In order to stay ahead of the talent curve and better manage resources and costs, it naturally serves technology businesses well to upskill their workforce. In the long term, as innovations in tech proliferate across society, upskilling is likely to be a necessary function of any thriving business and may prove to be a more worthwhile investment than ever before. Even within the current climate, many are already asking, just how important is it for tech companies to upskill their workforce?
Do we need to upskill?
It’s the big question, but upskilling is one of the critical success factors for any well-founded and innovative tech organisation that is likely to stand the test of time in the race to be new and cutting edge. As technology and digital transformation accelerate over the not too distant future, an established regime of upskilling the current workforce in the right areas will deliver many benefits to future-proof these organisations. These benefits include developing a highly skilled and more advanced workforce capable of driving company performance to new levels, increased employee investment and retention, as well as a more compelling proposition when attracting higher calibre candidates. It creates an adaptable and forward-thinking culture geared towards developing the latest product or service. Upskilling becomes a necessity because unemployment is relatively low and the majority of employers are trying to tackle an industry-wide skills shortage.
The downside to this may be where the upskilling investment seems difficult to warrant, given the costs of training, resources and time spent, only for those unique skills to become more attractive to a rival company or head-hunter. That is a decision for each individual company, but for those who do push ahead on increasing their upskilling investment, it is important to establish a training programme fit for purpose and one that is able to measure benefits realisation and value add. As companies undergo digital transformation and technology projects, it is critical to have a clear roadmap and an understanding of project goals, to ensure that the correct areas are considered for upskilling investment.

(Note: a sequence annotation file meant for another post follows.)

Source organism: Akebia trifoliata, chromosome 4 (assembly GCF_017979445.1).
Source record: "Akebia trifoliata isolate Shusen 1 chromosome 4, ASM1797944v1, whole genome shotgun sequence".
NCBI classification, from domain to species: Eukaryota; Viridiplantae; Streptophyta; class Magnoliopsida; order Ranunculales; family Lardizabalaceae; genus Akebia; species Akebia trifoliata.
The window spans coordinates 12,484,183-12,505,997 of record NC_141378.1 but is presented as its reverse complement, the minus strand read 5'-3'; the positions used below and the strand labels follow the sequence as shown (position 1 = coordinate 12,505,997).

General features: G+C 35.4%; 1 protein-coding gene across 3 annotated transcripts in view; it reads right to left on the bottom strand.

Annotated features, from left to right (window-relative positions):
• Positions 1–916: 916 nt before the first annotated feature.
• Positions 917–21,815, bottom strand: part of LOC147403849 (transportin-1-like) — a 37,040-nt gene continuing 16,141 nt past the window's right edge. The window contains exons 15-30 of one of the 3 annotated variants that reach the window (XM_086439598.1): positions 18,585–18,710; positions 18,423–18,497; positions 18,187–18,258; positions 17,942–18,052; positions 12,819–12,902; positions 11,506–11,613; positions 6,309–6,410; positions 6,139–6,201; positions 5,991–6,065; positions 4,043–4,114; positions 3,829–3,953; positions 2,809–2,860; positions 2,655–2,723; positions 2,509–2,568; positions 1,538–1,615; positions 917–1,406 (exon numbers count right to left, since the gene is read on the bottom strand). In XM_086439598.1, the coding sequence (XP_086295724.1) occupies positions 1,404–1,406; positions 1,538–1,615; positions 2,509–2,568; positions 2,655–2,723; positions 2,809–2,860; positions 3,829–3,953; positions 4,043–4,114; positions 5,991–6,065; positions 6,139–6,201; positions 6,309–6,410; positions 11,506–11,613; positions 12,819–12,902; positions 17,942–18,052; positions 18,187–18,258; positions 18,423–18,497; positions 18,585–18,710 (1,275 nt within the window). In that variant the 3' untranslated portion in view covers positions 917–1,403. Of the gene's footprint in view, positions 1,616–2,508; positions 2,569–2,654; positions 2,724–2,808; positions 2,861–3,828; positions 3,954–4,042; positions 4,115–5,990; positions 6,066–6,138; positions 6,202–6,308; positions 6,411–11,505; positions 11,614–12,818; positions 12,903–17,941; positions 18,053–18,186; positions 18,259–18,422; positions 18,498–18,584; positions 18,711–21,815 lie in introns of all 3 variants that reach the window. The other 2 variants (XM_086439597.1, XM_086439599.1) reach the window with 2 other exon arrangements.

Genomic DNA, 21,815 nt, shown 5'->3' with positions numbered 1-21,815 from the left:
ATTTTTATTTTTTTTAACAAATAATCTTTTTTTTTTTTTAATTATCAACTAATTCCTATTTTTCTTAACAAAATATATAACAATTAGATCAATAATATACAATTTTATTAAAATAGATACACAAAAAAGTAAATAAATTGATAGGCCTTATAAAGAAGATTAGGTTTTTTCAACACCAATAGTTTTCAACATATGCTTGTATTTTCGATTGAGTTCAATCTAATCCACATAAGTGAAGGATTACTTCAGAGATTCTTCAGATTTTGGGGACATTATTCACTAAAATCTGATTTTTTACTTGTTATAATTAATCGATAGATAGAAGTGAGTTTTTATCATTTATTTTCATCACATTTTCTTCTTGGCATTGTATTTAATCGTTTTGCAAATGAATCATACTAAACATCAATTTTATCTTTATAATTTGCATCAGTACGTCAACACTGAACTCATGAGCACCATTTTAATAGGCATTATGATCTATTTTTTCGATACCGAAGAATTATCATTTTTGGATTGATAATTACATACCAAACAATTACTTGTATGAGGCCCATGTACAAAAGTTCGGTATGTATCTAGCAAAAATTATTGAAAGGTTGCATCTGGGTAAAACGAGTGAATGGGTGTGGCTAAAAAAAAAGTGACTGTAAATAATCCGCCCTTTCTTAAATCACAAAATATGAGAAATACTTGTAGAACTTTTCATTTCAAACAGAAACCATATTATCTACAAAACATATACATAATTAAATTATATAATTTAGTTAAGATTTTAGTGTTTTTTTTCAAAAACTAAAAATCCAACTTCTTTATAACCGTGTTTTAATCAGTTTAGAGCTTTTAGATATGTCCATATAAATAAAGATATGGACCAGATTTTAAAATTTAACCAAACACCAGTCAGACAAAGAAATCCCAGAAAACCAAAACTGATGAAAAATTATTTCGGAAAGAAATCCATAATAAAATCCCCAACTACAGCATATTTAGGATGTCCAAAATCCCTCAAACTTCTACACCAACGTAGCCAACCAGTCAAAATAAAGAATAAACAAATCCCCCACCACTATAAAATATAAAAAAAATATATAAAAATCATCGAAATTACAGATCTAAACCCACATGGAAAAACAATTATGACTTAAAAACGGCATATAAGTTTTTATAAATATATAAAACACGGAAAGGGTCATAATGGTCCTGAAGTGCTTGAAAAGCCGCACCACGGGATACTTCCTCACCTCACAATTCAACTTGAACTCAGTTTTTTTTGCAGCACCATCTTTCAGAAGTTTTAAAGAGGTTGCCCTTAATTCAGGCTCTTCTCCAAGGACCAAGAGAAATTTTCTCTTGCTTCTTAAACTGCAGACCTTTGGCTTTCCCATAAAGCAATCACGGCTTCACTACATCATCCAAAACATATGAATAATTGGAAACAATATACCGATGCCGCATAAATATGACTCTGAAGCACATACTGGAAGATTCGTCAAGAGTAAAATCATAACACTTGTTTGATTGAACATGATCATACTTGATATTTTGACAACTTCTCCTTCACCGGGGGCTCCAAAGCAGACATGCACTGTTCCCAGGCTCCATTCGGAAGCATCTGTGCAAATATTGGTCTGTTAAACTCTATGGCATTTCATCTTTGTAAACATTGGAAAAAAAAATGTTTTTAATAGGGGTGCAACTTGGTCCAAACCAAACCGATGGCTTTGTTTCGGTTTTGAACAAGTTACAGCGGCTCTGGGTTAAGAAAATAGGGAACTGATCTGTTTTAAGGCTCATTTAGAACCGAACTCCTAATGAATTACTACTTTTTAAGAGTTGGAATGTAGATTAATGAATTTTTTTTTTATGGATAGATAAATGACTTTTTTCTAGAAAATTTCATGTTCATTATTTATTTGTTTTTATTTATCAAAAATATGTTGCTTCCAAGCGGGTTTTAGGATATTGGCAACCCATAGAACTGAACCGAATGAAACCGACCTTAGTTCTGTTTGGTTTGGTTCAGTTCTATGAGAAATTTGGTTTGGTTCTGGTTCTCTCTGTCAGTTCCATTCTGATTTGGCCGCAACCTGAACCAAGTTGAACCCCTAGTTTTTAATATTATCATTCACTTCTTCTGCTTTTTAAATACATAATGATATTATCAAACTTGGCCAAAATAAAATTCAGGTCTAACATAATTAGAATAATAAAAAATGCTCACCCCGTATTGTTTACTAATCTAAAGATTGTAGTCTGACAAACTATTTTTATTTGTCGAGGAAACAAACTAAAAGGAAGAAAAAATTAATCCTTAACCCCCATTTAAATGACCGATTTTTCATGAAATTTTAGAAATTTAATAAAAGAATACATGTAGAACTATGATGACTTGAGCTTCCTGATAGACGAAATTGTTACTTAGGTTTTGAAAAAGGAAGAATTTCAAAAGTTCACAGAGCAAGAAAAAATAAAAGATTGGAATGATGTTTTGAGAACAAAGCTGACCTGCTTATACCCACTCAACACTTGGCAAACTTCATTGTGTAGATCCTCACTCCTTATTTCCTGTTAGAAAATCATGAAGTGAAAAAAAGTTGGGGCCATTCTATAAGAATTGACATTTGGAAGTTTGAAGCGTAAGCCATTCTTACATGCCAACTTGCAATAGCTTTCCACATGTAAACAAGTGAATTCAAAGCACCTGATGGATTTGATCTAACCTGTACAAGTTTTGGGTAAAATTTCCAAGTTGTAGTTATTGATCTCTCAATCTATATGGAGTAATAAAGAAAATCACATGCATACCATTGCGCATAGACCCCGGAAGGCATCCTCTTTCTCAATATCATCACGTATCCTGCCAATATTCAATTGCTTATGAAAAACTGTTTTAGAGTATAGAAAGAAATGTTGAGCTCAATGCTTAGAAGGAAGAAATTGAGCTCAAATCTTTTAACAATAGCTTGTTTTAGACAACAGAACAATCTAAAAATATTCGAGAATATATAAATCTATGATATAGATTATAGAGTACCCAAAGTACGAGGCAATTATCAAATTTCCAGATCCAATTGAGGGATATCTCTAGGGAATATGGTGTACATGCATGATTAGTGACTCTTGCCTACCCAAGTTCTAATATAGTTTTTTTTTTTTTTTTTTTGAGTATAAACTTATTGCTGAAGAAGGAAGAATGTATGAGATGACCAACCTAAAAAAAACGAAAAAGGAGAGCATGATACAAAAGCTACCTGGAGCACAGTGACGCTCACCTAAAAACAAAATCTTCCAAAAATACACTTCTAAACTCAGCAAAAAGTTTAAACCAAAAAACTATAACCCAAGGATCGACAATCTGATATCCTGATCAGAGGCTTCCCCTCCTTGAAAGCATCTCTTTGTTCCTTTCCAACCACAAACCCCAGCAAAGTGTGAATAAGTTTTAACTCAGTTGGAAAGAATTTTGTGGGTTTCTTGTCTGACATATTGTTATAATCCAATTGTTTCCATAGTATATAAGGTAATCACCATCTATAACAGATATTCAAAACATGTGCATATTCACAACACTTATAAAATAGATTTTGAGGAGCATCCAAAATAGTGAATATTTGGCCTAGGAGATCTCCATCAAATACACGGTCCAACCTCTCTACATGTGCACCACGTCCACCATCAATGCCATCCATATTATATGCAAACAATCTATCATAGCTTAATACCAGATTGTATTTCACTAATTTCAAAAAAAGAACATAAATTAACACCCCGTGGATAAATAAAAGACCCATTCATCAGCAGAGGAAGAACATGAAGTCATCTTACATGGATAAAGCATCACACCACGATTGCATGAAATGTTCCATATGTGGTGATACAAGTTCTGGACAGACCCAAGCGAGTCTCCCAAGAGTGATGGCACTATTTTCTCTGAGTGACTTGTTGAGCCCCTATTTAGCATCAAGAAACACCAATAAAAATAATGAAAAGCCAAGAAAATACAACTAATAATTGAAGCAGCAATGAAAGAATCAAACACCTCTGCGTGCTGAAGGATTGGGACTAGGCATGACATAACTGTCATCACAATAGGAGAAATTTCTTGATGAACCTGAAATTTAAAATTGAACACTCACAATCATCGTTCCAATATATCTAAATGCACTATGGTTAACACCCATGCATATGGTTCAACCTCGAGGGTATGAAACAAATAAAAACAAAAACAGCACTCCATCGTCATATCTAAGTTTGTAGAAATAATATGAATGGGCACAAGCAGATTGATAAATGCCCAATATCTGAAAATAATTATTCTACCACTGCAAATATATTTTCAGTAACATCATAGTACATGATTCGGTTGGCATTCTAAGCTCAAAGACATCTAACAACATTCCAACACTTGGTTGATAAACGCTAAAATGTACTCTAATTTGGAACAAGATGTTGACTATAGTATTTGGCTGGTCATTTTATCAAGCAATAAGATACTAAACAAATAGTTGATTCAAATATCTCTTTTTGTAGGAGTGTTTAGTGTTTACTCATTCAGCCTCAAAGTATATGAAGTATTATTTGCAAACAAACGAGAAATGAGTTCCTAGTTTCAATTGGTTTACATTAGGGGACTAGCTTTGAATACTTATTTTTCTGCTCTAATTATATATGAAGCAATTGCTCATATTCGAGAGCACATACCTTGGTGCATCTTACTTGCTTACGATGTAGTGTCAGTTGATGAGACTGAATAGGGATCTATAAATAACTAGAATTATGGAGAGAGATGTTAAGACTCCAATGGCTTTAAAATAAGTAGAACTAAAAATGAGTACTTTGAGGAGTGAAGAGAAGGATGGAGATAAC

A clear path to the right skills
With the contagion of cloud-based computing, risks of cyber-attack, new web applications, artificial intelligence, machine learning, big data, business intelligence, regular software updates, and rapid hardware obsolescence, tech employees need to be upskilled accordingly to keep up with the times. Tech skills such as software development, are in very high demand as companies look to create and upskill teams of in-demand, full stack developers and software engineers, who will program in numerous phases of the technology life-cycle, in both back-end and front-end platforms. Hence, creating a more diverse and valuable employee in the process.
There are numerous methods and resources that companies can utilise to upskill their teams. These include: running in-house training from existing or external training professionals to both share and add new skills, endorsing relevant study and courses for employees to attend, and identifying any tech groups, associations, governing bodies, or thought leaders, in that space to support skills development. The benefit of a long-term investment strategy in upskilling means that knowledge sharing becomes the culture as new generations of employees move into that workforce.